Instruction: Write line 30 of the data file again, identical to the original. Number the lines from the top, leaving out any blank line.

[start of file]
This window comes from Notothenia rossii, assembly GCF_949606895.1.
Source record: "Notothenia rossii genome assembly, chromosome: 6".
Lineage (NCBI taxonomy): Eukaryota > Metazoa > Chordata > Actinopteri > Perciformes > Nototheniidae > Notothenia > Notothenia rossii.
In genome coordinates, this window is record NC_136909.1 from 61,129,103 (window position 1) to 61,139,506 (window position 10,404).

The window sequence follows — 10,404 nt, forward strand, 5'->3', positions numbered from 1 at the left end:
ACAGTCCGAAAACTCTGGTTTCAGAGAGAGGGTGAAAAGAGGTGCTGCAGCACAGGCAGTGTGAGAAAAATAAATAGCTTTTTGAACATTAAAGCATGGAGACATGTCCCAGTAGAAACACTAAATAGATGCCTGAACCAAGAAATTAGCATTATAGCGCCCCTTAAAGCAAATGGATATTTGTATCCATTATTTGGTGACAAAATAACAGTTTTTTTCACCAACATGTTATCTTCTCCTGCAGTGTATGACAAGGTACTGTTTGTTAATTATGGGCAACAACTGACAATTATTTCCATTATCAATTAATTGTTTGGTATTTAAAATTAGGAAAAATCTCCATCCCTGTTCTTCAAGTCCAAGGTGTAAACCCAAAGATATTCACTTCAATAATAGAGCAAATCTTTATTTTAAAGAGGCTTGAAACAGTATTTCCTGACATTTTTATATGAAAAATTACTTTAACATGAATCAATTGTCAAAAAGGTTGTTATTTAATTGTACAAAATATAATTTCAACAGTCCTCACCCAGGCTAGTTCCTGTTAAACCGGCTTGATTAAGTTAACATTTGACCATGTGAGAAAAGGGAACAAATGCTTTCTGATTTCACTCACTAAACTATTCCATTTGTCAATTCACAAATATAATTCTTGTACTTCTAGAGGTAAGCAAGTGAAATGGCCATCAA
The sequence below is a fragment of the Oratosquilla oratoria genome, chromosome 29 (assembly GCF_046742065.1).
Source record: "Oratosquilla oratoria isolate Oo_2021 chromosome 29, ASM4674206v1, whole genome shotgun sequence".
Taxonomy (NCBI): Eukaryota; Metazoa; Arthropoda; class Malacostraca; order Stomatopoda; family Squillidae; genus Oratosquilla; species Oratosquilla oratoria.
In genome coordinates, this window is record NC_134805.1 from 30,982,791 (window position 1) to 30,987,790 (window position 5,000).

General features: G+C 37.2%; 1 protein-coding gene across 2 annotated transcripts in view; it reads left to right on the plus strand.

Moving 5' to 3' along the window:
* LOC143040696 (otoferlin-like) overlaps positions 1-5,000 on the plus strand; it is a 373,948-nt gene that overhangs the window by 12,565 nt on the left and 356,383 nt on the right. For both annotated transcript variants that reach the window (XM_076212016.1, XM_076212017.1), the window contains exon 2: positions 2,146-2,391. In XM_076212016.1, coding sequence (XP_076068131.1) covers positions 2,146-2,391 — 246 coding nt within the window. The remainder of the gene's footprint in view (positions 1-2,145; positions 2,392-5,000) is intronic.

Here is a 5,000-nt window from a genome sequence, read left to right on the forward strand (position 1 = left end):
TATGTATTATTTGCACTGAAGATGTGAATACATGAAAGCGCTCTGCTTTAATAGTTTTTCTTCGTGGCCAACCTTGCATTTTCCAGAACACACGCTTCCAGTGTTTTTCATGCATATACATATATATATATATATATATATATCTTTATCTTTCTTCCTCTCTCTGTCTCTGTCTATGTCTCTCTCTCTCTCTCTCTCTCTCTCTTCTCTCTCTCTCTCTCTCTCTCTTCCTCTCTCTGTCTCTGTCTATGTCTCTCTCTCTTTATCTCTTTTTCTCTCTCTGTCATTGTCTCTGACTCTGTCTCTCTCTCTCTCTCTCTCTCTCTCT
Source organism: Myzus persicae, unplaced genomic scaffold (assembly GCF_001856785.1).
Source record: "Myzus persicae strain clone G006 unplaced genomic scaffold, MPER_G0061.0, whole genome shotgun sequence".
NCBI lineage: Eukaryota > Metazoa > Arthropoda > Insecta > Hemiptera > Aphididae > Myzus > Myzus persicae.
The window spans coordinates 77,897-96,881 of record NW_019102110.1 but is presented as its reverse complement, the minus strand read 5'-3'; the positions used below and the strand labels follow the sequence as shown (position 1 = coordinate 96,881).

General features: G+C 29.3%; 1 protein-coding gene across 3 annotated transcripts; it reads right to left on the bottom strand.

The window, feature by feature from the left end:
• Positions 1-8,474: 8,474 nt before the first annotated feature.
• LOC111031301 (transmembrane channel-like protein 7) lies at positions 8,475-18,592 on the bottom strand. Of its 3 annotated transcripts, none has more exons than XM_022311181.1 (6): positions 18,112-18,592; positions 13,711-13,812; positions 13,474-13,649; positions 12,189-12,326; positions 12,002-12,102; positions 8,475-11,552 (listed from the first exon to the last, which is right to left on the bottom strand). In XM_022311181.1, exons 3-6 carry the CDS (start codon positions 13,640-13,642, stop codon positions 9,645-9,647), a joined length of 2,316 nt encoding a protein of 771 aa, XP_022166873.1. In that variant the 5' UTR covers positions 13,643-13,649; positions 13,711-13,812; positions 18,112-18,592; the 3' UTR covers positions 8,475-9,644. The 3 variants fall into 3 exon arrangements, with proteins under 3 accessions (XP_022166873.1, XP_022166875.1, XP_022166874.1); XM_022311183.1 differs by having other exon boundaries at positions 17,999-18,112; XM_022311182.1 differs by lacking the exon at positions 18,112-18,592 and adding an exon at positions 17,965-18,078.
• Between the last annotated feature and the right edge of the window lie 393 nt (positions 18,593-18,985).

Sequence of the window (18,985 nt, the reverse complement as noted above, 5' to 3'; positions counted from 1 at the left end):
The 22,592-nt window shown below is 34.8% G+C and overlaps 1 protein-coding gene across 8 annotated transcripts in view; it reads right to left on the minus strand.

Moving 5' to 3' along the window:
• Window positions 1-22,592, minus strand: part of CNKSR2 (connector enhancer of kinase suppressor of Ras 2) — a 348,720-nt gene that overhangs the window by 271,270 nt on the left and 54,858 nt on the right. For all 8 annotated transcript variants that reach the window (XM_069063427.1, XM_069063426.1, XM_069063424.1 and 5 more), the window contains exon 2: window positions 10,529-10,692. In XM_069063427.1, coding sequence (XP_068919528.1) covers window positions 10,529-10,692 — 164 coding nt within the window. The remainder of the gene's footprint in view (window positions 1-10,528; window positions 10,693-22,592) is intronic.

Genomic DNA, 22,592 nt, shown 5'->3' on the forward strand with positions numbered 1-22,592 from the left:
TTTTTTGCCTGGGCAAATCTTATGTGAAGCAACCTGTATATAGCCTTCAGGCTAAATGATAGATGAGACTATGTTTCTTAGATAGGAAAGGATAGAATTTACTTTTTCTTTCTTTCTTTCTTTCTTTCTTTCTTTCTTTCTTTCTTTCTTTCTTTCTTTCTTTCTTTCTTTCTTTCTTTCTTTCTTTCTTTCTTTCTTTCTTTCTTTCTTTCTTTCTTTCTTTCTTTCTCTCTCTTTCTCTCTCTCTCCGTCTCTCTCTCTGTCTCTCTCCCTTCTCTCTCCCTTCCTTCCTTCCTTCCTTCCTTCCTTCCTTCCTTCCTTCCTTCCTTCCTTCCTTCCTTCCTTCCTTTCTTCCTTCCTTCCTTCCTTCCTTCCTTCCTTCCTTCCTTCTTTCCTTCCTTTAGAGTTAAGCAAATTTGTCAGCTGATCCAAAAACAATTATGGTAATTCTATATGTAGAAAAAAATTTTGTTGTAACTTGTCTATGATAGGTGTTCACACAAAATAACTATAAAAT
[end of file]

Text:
TTTTTTGCCTGGGCAAATCTTATGTGAAGCAACCTGTATATAGCCTTCAGGCTAAATGATAGATGAGACTATGTTTCTTAGATAGGAAAGGATAGAATTTACTTTTTCTTTCTTTCTTTCTTTCTTTCTTTCTTTCTTTCTTTCTTTCTTTCTTTCTTTCTTTCTTTCTTTCTTTCTTTCTTTCTTTCTTTCTTTCTTTCTTTCTTTCTTTCTTTCTTTCTTTCTTTCTCTCTCTTTCTCTCTCTCTCCGTCTCTCTCTCTGTCTCTCTCCCTTCTCTCTCCCTTCCTTCCTTCCTTCCTTCCTTCCTTCCTTCCTTCCTTCCTTCCTTCCTTCCTTCCTTCCTTCCTTTCTTCCTTCCTTCCTTCCTTCCTTCCTTCCTTCCTTCCTTCTTTCCTTCCTTTAGAGTTAAGCAAATTTGTCAGCTGATCCAAAAACAATTATGGTAATTCTATATGTAGAAAAAAATTTTGTTGTAACTTGTCTATGATAGGTGTTCACACAAAATAACTATAAAAT